Have you thought of making a transition book? I give one to the new child on first visit. It includes photos of my house. So for example I have a photo of my bathroom and a caption underneath saying this is where we wash hands. Photo of a table with chairs and some food on top and underneath This is were you'll eat and so on.Maybe this would help. Also you could make one with special things from your house. Like a photo of you and him, your pet and so on to keep at childminders.

ChildrenAtHeart Fri 26-Aug-11 00:26:15

I would agree with what most of the other posters have said. If you can avoid being there with the CM as much as possible it really does help. In your mind you may know you are going after 10mins but in your child's mind he doesn't know what you are thinking and if you hang around will assume you are staying. I think meeting in a neutral place has some potential if handled well and you leave your ds in her sole charge, otherwise I think it could confuse as well. You need to give a clear message of I love you very much. I'm going to do X job now & Jane will look after you. I will come & take you home after X job/lunch/tea etc & exude positive vibes, but be matter of fact rather effusive. Big hug & kiss & vanish. 1st time come back after 30m, next time an hour, next time 2 hours etc until he settles. It may get worse before it gets better, but it WILL get better.
Apotomaks book sounds great & something I keep meaning to do here. Giving something of yours to look after is good too. A course I went on about attachment & bonding suggested various ideas including an 'attachment bag' with various things from home/you in it inc photos & comforter, a heart cut in two & you have half each that you put together on your return, your house or car keys (duplicates or fakes ideally lol) as child will be sure you will return if they've got those! & a kiss you put in their pocket.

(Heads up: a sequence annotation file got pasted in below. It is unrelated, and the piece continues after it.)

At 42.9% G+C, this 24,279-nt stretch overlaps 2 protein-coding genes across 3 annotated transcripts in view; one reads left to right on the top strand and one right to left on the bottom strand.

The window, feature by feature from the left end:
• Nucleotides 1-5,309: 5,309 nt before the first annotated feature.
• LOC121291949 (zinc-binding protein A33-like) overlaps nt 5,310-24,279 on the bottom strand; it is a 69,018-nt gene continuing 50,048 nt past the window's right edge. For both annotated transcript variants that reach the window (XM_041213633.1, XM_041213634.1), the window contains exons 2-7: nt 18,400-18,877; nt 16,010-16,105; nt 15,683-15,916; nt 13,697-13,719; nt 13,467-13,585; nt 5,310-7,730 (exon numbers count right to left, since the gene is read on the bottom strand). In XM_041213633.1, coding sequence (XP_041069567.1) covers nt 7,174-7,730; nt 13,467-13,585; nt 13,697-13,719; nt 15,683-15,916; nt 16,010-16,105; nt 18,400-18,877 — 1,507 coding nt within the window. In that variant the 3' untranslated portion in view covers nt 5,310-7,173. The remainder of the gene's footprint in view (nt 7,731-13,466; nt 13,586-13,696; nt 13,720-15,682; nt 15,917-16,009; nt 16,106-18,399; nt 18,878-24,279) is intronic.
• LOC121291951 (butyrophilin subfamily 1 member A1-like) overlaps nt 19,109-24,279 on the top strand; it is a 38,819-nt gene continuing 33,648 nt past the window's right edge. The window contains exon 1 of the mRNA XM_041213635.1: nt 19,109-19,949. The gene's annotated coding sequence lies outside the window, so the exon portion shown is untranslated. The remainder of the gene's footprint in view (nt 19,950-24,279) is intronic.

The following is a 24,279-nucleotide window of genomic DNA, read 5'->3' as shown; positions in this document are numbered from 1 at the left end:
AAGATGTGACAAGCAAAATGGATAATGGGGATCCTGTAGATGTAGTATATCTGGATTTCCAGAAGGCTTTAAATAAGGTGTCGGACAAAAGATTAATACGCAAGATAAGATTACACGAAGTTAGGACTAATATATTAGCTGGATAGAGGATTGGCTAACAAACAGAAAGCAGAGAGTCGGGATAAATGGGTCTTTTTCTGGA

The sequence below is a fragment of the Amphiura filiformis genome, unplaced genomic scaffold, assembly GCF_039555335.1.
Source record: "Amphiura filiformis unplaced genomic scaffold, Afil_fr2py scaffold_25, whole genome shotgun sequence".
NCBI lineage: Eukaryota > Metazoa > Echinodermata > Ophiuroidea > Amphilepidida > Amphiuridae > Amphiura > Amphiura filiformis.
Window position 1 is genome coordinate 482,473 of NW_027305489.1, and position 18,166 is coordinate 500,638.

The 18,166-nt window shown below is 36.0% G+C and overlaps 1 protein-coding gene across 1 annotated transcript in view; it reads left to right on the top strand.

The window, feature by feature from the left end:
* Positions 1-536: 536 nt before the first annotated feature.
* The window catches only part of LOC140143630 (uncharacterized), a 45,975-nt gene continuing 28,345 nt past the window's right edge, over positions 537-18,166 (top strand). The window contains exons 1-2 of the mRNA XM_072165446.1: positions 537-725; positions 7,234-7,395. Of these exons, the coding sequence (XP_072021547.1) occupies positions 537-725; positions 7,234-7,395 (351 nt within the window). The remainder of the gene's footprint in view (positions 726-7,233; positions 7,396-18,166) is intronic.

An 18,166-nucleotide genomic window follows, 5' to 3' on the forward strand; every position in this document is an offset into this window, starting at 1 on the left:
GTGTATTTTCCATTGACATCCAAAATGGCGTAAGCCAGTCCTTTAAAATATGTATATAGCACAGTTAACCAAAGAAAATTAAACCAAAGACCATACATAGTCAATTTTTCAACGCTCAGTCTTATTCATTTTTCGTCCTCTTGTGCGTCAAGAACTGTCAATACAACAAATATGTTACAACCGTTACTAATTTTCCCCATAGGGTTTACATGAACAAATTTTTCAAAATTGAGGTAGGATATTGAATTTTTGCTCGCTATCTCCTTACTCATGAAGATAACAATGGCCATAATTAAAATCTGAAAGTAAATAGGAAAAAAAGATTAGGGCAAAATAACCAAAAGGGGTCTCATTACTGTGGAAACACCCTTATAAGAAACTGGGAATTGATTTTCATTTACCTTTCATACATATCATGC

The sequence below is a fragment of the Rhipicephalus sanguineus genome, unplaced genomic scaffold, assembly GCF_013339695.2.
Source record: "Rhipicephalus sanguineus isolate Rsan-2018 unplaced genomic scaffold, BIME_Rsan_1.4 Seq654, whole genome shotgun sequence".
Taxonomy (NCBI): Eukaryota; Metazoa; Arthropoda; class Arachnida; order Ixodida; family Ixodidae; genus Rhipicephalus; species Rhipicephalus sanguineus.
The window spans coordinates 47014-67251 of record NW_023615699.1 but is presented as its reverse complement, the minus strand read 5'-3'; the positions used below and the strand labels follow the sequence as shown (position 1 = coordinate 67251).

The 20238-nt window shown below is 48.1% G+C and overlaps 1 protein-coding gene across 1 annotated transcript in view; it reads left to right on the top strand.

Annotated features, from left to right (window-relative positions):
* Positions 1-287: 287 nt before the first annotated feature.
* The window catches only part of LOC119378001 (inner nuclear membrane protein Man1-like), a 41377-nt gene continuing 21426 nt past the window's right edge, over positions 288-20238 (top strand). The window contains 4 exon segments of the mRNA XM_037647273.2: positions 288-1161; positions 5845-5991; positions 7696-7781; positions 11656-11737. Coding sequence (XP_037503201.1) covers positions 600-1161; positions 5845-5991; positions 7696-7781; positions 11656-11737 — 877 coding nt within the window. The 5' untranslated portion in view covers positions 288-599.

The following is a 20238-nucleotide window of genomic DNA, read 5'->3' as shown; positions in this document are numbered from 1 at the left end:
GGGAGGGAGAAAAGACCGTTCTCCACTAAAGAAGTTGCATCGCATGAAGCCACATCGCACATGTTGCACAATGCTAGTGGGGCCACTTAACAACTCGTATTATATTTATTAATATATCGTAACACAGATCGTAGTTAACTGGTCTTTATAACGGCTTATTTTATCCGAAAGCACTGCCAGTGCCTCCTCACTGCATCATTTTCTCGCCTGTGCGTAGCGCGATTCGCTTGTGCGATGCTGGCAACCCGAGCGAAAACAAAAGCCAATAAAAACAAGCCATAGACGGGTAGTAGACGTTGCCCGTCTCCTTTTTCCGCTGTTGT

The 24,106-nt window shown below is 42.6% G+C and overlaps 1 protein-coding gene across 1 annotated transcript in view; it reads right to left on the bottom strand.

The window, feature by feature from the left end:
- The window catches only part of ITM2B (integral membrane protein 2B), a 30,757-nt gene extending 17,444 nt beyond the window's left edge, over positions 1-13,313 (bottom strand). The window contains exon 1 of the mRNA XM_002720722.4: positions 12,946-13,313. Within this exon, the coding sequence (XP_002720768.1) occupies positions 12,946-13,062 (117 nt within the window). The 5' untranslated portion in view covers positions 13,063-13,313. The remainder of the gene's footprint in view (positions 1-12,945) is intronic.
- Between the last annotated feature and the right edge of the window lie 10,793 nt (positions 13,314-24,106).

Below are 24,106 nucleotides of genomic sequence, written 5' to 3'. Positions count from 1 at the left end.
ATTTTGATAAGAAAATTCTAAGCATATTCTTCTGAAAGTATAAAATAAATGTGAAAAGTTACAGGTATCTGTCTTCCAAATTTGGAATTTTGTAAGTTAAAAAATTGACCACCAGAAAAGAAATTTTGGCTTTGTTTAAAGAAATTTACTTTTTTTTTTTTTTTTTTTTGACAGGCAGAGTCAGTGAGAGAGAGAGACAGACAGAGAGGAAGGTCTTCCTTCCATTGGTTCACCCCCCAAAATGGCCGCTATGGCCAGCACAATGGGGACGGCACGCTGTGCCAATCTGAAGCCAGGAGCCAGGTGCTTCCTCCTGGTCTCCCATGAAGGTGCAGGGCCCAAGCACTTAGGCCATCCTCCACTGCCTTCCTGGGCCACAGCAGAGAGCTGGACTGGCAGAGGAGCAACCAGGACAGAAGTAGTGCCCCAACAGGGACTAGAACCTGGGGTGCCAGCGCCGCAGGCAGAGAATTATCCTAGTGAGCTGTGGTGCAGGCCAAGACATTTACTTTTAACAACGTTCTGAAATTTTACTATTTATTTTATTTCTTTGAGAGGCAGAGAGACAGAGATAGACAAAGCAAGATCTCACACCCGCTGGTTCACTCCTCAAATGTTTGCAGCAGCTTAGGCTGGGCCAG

Tweetinat Sat 27-Aug-11 12:55:38

I just thought I'd come back and update the thread. Thanks to all the help from this thread DS has just come back from much better and happier session smile

As planned we met with CM yesterday but because of the awful weather she came round to our house without the twins. They had a fantastic time playing while I pottered around trying to leave them to it and he really had lots of fun. I am so glad that we did this as I really got to see how great she is with him and how she adapts her style to suit him and his interests. Warmed my heart to know that I'd made the right decision (although I did then start to think I was such an inadeqate mother as I could never play like that!!). When she was going I asked if he had fun and would like to play with her again to which he said 'yes' so I started to plant the seed that he could play at her house tomorrow while I went and did the shopping. He immediately asked 'Mumum?' as if to say I want you there too, but I said that I wouldn't be staying but would be back very soon. So I said this a few times last night and again this morning just so he was very clear about what would be happening.